CHICAGO (WLS) -- A group of young people called Peace Builders from some of the city's toughest neighborhoods are using techniques from Southeast Asia to tackle street violence here at home.
Students at St. Agnes of Bohemia in the city's Little Village neighborhood are soaking in the message of peace one breath at a time.
Their leaders are a group of 20-somethings from neighborhoods including Austin, Humboldt Park and Englewood. They recently traveled to Thailand and Myanmar to learn how people in those cultures manifest peace.
"When you're trying to figure out an answer to why is Chicago so violent a lot of people say, 'oh it's the poverty rate that makes it so violent.' So we wanted to go to a place, way more poverty, but not as violent," said Peace Builder Marquetta Monroe. "So is this really why Chicago is so violent? There has to be another answer somewhere."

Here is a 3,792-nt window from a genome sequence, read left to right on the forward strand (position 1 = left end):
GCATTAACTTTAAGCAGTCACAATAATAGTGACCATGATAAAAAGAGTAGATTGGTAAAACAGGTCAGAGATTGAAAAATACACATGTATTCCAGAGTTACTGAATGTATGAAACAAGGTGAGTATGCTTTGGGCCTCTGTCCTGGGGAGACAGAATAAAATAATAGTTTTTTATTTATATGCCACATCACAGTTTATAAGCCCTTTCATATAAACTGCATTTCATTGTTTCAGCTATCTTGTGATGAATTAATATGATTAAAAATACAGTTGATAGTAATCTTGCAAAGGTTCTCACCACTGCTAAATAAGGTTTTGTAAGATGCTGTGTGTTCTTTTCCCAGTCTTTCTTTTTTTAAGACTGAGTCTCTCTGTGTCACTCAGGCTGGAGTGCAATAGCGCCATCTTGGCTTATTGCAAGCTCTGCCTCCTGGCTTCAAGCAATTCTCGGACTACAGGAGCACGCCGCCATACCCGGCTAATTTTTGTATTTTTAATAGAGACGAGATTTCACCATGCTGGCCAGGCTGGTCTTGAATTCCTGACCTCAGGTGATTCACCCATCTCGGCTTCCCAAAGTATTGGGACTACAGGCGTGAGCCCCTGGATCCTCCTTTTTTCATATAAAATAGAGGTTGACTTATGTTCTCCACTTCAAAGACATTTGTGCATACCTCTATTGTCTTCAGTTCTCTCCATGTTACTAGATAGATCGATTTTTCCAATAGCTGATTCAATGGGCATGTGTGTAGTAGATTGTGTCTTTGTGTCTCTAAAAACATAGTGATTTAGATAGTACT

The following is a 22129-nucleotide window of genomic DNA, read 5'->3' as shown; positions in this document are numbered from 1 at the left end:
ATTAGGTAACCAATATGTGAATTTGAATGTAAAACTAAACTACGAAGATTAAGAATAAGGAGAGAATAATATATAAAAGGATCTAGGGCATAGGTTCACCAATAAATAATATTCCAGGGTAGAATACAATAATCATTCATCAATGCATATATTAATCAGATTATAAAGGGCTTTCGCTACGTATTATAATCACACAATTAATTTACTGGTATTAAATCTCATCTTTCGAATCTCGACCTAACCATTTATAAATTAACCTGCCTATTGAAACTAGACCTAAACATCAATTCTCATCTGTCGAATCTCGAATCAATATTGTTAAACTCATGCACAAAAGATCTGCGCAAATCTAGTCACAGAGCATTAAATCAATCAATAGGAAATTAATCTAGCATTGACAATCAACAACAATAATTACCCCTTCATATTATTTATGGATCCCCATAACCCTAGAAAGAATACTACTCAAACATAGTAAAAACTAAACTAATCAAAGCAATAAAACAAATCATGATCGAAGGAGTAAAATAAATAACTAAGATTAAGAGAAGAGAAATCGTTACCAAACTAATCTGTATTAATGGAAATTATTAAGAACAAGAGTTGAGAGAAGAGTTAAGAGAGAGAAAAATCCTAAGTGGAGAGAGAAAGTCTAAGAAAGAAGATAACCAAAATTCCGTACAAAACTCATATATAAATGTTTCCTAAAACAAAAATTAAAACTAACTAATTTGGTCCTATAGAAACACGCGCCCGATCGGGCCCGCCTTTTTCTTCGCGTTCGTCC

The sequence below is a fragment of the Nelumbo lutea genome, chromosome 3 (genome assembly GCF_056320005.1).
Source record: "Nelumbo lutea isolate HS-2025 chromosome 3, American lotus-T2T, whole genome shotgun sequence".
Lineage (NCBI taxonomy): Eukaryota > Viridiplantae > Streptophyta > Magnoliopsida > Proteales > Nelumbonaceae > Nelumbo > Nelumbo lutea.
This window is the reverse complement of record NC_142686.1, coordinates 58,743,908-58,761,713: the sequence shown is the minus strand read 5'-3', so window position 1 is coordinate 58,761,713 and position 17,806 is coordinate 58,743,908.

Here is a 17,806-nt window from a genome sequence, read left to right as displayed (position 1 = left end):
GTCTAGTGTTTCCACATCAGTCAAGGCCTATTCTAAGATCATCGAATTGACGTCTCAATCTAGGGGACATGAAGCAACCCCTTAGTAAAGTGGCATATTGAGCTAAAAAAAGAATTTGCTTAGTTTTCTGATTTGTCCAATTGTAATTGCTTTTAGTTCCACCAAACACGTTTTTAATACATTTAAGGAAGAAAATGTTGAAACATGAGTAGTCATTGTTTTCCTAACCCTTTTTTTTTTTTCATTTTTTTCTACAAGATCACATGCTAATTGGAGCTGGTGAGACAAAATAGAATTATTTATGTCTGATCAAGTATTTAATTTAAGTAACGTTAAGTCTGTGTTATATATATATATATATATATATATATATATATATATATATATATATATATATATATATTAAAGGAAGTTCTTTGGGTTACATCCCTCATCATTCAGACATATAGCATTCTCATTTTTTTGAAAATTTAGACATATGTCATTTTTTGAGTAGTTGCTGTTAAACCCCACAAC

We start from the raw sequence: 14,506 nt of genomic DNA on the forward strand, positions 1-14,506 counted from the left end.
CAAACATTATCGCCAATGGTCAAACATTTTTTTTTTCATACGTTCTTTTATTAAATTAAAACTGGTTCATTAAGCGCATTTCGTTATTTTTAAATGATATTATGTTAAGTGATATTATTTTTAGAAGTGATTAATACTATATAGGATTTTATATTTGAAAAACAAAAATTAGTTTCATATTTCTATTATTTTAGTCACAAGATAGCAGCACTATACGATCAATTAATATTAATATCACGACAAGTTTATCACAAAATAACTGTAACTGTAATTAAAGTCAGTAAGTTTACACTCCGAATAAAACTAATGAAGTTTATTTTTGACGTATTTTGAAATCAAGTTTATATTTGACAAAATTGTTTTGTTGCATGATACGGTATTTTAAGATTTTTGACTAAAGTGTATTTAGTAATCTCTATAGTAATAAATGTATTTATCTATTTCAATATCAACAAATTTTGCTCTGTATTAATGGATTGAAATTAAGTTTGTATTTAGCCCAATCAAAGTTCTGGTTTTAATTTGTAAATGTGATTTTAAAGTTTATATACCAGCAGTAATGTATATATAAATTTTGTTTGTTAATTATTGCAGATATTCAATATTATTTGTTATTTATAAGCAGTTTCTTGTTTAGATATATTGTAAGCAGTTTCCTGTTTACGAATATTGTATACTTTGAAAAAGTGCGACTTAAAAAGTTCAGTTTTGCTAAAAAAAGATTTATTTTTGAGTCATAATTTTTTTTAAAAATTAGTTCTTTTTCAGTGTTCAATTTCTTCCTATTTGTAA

While in Asia, the Peace Builders met with community activists and student groups. Now armed with a documentary and a fresh perspective, they aim to share peace methods with at least a thousand local students.
"A lot of Eastern traditions have incorporated this idea of mindfulness," Peace Builder Henry Cervantes said. "So if you teach somebody how to be mindful of how they talk, how they walk, how they behave, then it has a ripple effect on their communities."
Students are getting the message and learning to nurture peace.
"You breathe, take a deep breath and think about is there really actually a point to this violence or the argument," Chirstopher Gonzalez, St. Agnes of Bohemia.
"Hispanics usually stay in Hispanic neighborhoods and African-Americans usually stay in African-American neighborhoods," Carlolina Villanueva said. "So if we get out of our comfort zones, if we would go to other countries like that, we could be exposed to so much more. We can be learn so much more."
The program is sponsored by the non-profits Free Spirit Media and Holy Family Ministries.
For more information:
To view the documentary: http://vimeo.com/88485482
'Peace Builders' use Asian techniques to tackle street violence